High quality low-dimensional carbon materials, such as carbon nanotube and graphene, is highly desired for both fundamental research and their industrial applications. While their controllable synthesis has been a great challenge due to the extremely large number of combinations of experimental parameters and the lack of understanding of the growth mechanism. Using the first-principles theoretical calculations, we systematically explored the growth mechanism of carbon nanotube and graphene and have successfully revealed (i) the kinetics of carbon nanotube growth, including the type dependent growth rate and the defect healing; (ii) the fundamental understanding of graphene nucleation, growth kinetics on the catalyst surface and the epitaxy growth. Based on our theoretical results, the routes towards the controllable synthesis of the desired carbon materials are proposed and achieved via experimental collaborations.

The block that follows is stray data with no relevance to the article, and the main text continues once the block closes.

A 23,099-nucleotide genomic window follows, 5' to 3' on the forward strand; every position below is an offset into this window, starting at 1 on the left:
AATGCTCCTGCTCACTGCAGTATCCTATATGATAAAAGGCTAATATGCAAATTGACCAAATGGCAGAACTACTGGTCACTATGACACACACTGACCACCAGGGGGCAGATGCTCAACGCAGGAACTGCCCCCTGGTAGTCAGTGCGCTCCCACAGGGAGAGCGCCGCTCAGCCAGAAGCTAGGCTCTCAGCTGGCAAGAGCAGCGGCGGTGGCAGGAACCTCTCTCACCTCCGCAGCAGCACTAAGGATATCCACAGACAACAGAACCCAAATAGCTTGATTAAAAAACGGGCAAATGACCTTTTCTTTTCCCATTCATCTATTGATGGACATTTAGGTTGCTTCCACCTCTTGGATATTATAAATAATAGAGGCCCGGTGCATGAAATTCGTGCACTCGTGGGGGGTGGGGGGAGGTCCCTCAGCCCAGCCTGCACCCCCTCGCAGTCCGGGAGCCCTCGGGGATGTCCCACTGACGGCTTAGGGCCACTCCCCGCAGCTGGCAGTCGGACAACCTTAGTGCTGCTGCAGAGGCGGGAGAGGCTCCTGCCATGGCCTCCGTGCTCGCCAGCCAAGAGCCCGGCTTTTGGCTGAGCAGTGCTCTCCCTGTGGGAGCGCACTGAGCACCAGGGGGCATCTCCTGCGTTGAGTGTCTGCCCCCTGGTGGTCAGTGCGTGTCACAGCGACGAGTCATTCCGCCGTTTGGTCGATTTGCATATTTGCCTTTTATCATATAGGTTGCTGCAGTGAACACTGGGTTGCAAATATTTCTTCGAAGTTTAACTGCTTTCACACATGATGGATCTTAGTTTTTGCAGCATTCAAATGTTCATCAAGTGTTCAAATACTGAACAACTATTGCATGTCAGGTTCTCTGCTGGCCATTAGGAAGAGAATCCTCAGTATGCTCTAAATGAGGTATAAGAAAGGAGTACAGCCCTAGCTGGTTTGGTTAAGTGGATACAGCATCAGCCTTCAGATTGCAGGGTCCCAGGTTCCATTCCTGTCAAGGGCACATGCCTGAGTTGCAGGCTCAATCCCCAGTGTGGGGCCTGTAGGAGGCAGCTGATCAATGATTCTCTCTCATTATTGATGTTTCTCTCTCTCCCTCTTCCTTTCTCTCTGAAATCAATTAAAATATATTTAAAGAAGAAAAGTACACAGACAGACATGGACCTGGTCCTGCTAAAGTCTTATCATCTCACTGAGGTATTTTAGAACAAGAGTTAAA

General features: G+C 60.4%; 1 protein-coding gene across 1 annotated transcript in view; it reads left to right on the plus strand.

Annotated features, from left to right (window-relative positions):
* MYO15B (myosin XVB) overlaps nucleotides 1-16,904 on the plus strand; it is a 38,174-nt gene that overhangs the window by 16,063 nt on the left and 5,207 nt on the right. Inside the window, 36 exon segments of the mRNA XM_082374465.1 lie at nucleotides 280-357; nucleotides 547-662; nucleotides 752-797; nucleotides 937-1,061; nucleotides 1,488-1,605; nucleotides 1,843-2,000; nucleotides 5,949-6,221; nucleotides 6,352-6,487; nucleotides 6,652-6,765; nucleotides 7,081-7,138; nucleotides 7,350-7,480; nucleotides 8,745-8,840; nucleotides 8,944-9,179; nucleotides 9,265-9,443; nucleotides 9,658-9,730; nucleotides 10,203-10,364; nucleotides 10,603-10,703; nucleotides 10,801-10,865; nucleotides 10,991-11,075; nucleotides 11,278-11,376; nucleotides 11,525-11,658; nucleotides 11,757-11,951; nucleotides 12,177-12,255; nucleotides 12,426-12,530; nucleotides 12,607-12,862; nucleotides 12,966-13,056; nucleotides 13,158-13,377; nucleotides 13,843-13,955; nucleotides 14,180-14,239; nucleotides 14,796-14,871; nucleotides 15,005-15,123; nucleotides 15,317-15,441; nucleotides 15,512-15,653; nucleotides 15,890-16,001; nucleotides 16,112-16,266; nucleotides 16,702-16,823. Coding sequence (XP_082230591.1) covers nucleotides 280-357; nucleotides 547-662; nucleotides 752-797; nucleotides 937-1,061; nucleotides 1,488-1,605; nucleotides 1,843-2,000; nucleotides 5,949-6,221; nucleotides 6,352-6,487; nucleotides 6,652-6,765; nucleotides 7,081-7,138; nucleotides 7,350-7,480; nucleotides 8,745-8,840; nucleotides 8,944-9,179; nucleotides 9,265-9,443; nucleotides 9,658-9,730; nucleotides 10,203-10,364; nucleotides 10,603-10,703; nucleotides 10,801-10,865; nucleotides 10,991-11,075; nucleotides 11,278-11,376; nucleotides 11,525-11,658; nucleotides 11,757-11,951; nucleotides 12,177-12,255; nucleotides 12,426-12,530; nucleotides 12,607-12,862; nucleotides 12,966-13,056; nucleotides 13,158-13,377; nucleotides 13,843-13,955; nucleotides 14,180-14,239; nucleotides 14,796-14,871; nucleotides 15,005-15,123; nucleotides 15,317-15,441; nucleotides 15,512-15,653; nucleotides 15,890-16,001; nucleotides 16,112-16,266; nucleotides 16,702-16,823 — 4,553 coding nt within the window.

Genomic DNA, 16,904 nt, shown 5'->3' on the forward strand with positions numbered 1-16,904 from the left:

Qinghong Yuan is a young scientist in the theoretical study and computational modeling of low-dimensional nanomaterials. She received her Ph. D from the Chinese University of Hong Kong in 2010. After that, she worked in Hong Kong Polytechnic University as a postdoctoral researcher for three years and now, she is a full professor in East China Normal University. Her research interest focuses on theoretical study of low-dimensional nanomaterials, including the mechanism of chemical vapour deposition (CVD) growth of graphene and carbon nanotubes, theoretical design of new carbon nanomaterials, and catalysis. Her research, sponsored by the National Science Foundation, Shanghai Science and Technology Commission, Chinese Academy of Science, and East China Normal University etc, resulted in over 30 peer-reviewed papers in SCI journals, resulted in over 30 peer-reviewed papers in high impact journals, including ~ 15 in Nat. Mater., Nat. Commun., J. Am. Chem. Soc., Phys. Rev. Lett., Adv. Mater., Angew. Chem. Int. Edit., ACS Nano, and Adv. Funct. Mater.
Bi-Weekly Seminar Series by the NYU-ECNU Center for Computational Chemistry at NYU Shanghai